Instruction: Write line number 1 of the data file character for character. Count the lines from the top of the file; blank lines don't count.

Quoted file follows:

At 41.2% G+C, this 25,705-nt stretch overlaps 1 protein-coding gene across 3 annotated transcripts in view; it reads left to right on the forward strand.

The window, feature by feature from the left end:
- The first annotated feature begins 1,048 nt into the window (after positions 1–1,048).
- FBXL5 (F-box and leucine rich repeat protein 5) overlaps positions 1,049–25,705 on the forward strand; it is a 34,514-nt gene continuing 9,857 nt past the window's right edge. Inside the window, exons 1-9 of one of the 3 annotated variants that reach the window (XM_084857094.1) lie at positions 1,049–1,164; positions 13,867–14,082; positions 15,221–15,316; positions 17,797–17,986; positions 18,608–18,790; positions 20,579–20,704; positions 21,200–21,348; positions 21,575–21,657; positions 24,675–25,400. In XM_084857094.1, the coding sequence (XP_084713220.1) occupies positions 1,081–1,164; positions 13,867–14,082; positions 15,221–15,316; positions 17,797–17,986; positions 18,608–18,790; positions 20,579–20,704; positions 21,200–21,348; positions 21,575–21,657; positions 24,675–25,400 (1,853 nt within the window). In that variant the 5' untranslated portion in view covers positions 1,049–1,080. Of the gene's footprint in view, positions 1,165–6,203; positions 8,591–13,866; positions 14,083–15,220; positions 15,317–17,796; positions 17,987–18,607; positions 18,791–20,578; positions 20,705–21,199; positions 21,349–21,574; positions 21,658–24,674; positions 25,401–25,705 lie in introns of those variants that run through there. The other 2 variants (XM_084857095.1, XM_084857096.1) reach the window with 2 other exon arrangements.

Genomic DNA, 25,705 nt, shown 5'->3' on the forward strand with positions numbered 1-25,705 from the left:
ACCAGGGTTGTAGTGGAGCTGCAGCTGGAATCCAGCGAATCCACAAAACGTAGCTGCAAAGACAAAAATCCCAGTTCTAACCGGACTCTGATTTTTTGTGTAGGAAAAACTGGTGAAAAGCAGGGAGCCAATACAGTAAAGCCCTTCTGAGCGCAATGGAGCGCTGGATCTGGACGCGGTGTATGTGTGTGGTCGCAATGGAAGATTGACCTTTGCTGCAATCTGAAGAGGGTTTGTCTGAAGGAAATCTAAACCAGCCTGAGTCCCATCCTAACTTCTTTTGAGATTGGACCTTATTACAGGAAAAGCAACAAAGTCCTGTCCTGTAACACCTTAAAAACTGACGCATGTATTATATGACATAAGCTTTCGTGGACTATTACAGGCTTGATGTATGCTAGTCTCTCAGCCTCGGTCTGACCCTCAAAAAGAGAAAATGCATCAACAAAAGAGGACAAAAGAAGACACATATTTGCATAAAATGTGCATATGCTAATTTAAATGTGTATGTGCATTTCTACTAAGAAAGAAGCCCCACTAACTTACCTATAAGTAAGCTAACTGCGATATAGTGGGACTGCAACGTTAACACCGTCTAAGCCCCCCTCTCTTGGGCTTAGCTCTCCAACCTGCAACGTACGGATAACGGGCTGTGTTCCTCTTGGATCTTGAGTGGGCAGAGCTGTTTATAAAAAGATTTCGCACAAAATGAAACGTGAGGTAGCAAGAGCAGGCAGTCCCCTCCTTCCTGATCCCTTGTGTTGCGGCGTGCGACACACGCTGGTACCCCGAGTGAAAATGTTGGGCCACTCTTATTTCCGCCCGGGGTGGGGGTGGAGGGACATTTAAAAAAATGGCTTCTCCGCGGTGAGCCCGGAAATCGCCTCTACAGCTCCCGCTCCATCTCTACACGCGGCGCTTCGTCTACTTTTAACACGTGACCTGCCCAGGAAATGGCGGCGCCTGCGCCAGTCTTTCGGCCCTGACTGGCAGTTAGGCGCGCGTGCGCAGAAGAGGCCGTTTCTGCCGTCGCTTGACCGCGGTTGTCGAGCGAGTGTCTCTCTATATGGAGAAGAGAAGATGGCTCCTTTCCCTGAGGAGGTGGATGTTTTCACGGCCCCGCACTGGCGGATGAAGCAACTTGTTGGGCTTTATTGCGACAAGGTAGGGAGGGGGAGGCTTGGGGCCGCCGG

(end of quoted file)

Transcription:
At 41.2% G+C, this 25,705-nt stretch overlaps 1 protein-coding gene across 3 annotated transcripts in view; it reads left to right on the forward strand.